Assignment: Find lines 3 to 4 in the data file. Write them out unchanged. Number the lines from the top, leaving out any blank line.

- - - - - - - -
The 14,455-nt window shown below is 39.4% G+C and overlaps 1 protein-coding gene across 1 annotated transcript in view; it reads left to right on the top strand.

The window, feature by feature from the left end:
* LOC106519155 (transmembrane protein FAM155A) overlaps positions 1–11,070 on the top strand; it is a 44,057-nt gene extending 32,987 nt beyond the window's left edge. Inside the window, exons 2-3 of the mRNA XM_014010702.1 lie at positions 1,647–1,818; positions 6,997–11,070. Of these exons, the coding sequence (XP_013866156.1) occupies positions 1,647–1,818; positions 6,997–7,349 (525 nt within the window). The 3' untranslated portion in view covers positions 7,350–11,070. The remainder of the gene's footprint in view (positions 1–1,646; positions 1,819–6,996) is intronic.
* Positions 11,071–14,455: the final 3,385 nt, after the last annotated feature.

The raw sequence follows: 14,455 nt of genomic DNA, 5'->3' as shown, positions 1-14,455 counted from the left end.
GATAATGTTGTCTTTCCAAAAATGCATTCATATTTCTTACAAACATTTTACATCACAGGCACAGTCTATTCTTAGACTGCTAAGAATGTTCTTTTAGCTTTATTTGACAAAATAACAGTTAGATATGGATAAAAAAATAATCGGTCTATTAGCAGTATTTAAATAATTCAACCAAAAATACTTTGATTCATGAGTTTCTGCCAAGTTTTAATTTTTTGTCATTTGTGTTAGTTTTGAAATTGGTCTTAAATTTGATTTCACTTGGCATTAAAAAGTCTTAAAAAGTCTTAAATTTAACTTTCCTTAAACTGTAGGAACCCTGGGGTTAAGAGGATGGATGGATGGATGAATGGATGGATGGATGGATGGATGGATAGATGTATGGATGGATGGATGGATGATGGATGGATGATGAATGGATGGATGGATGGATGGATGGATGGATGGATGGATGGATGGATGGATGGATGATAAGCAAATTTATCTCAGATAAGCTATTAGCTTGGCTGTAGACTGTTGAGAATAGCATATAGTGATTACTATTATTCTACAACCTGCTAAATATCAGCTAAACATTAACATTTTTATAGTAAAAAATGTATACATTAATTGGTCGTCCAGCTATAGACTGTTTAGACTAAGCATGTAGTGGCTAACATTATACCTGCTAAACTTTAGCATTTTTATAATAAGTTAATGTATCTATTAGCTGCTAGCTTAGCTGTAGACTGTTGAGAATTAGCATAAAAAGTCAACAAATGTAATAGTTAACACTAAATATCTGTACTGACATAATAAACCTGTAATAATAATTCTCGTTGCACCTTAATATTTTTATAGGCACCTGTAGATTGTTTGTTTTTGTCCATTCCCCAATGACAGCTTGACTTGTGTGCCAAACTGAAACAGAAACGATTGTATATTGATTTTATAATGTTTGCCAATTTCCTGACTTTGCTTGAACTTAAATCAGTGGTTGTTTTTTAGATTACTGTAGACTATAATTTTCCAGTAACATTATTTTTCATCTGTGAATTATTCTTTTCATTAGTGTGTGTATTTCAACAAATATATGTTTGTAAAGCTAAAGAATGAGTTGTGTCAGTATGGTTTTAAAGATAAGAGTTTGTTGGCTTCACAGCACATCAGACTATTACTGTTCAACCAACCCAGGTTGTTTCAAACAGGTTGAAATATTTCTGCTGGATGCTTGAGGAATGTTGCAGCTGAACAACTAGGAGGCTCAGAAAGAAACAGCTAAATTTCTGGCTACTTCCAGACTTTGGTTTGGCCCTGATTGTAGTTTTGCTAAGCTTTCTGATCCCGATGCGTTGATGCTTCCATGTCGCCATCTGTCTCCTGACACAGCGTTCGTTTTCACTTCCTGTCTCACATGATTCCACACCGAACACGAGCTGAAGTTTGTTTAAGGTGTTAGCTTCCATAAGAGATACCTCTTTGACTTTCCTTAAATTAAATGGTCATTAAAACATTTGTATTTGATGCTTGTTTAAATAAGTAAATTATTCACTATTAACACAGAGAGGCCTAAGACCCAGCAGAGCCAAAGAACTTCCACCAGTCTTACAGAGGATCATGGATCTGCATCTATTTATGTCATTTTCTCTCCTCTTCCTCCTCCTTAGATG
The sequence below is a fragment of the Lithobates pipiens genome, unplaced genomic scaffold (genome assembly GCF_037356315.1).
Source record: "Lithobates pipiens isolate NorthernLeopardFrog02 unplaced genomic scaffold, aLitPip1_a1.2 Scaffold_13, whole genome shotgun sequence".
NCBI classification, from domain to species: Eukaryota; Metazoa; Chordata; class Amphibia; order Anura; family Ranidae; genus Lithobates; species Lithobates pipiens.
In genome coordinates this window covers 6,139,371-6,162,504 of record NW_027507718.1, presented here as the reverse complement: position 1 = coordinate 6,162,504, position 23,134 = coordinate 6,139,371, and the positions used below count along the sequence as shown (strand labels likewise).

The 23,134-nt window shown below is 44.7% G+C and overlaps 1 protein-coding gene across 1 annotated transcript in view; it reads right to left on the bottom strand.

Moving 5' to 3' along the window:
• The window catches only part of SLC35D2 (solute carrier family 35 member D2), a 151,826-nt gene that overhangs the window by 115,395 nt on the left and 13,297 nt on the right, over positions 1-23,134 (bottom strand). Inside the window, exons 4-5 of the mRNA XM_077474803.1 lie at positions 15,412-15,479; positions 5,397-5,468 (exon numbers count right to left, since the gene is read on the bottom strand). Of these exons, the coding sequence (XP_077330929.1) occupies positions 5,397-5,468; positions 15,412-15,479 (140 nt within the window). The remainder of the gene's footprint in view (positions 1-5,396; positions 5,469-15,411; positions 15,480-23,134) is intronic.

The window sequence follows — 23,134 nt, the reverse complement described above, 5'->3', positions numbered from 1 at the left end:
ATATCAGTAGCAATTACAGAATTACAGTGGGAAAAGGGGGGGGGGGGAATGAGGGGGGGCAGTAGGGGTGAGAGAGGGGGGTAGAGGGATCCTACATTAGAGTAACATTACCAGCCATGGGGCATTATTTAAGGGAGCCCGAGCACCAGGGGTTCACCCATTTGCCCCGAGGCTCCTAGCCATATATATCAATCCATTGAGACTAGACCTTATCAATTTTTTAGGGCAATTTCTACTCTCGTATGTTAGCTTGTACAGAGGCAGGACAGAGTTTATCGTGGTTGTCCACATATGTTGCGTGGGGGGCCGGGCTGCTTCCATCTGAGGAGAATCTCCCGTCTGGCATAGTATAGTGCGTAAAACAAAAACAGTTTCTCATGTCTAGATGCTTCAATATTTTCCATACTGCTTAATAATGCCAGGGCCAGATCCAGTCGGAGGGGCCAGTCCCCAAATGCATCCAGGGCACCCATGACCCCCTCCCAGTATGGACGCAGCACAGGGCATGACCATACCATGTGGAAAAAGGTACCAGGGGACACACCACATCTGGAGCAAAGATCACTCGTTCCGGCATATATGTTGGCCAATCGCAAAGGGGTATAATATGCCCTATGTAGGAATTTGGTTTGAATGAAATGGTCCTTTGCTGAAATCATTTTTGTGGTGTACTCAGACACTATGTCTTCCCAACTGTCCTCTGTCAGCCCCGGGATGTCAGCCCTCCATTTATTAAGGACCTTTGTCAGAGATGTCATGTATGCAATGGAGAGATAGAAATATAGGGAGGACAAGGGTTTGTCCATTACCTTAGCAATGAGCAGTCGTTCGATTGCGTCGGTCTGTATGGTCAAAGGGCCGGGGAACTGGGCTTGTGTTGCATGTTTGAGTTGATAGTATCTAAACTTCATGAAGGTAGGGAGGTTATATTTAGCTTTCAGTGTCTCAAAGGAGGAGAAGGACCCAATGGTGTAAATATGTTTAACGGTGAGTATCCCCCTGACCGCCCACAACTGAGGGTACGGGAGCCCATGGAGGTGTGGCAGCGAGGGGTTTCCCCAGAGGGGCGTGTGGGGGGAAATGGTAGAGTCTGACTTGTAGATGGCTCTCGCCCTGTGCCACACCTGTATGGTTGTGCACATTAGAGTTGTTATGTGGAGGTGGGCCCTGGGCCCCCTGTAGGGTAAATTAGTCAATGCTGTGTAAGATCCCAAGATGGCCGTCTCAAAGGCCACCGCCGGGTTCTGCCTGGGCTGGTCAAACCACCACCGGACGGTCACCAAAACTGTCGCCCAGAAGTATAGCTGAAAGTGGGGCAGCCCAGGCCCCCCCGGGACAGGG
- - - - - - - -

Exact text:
* LOC106519155 (transmembrane protein FAM155A) overlaps positions 1–11,070 on the top strand; it is a 44,057-nt gene extending 32,987 nt beyond the window's left edge. Inside the window, exons 2-3 of the mRNA XM_014010702.1 lie at positions 1,647–1,818; positions 6,997–11,070. Of these exons, the coding sequence (XP_013866156.1) occupies positions 1,647–1,818; positions 6,997–7,349 (525 nt within the window). The 3' untranslated portion in view covers positions 7,350–11,070. The remainder of the gene's footprint in view (positions 1–1,646; positions 1,819–6,996) is intronic.
* Positions 11,071–14,455: the final 3,385 nt, after the last annotated feature.